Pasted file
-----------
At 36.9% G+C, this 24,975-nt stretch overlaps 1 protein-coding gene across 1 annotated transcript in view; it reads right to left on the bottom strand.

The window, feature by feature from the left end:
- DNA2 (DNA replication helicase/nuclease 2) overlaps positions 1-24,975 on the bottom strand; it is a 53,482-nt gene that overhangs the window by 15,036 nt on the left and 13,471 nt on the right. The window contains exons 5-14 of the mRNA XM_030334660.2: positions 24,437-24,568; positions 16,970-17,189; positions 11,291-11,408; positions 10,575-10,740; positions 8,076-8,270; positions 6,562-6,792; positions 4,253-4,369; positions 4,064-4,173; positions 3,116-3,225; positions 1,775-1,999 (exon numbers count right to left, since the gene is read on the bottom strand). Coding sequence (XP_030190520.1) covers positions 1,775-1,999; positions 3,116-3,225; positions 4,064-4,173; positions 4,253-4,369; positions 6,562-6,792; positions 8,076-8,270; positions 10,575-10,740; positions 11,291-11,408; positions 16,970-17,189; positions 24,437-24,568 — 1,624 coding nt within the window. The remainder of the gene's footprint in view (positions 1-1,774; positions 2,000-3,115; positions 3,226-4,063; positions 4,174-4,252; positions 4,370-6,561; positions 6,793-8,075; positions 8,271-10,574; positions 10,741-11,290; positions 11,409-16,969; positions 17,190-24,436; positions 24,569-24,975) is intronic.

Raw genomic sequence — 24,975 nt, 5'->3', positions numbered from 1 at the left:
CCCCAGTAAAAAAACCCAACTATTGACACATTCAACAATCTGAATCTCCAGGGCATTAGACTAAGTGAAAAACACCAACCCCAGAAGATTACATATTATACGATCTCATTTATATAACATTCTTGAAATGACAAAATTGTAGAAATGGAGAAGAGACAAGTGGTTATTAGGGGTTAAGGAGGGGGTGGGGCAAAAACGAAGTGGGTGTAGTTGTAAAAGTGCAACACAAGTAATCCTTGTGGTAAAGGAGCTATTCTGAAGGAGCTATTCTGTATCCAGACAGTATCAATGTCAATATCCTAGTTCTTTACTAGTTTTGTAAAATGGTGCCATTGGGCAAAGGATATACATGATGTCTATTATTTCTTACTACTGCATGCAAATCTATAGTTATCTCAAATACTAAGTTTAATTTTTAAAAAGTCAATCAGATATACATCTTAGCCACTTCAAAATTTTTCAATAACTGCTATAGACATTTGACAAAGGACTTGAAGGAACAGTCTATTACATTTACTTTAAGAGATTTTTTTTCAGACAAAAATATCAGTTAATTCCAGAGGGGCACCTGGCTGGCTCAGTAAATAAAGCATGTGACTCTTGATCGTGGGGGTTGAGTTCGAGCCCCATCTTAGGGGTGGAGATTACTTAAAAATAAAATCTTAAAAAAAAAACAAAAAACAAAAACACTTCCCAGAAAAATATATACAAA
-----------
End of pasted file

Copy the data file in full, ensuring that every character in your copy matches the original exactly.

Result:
At 36.9% G+C, this 24,975-nt stretch overlaps 1 protein-coding gene across 1 annotated transcript in view; it reads right to left on the bottom strand.

The window, feature by feature from the left end:
- DNA2 (DNA replication helicase/nuclease 2) overlaps positions 1-24,975 on the bottom strand; it is a 53,482-nt gene that overhangs the window by 15,036 nt on the left and 13,471 nt on the right. The window contains exons 5-14 of the mRNA XM_030334660.2: positions 24,437-24,568; positions 16,970-17,189; positions 11,291-11,408; positions 10,575-10,740; positions 8,076-8,270; positions 6,562-6,792; positions 4,253-4,369; positions 4,064-4,173; positions 3,116-3,225; positions 1,775-1,999 (exon numbers count right to left, since the gene is read on the bottom strand). Coding sequence (XP_030190520.1) covers positions 1,775-1,999; positions 3,116-3,225; positions 4,064-4,173; positions 4,253-4,369; positions 6,562-6,792; positions 8,076-8,270; positions 10,575-10,740; positions 11,291-11,408; positions 16,970-17,189; positions 24,437-24,568 — 1,624 coding nt within the window. The remainder of the gene's footprint in view (positions 1-1,774; positions 2,000-3,115; positions 3,226-4,063; positions 4,174-4,252; positions 4,370-6,561; positions 6,793-8,075; positions 8,271-10,574; positions 10,741-11,290; positions 11,409-16,969; positions 17,190-24,436; positions 24,569-24,975) is intronic.

Raw genomic sequence — 24,975 nt, 5'->3', positions numbered from 1 at the left:
CCCCAGTAAAAAAACCCAACTATTGACACATTCAACAATCTGAATCTCCAGGGCATTAGACTAAGTGAAAAACACCAACCCCAGAAGATTACATATTATACGATCTCATTTATATAACATTCTTGAAATGACAAAATTGTAGAAATGGAGAAGAGACAAGTGGTTATTAGGGGTTAAGGAGGGGGTGGGGCAAAAACGAAGTGGGTGTAGTTGTAAAAGTGCAACACAAGTAATCCTTGTGGTAAAGGAGCTATTCTGAAGGAGCTATTCTGTATCCAGACAGTATCAATGTCAATATCCTAGTTCTTTACTAGTTTTGTAAAATGGTGCCATTGGGCAAAGGATATACATGATGTCTATTATTTCTTACTACTGCATGCAAATCTATAGTTATCTCAAATACTAAGTTTAATTTTTAAAAAGTCAATCAGATATACATCTTAGCCACTTCAAAATTTTTCAATAACTGCTATAGACATTTGACAAAGGACTTGAAGGAACAGTCTATTACATTTACTTTAAGAGATTTTTTTTCAGACAAAAATATCAGTTAATTCCAGAGGGGCACCTGGCTGGCTCAGTAAATAAAGCATGTGACTCTTGATCGTGGGGGTTGAGTTCGAGCCCCATCTTAGGGGTGGAGATTACTTAAAAATAAAATCTTAAAAAAAAAACAAAAAACAAAAACACTTCCCAGAAAAATATATACAAA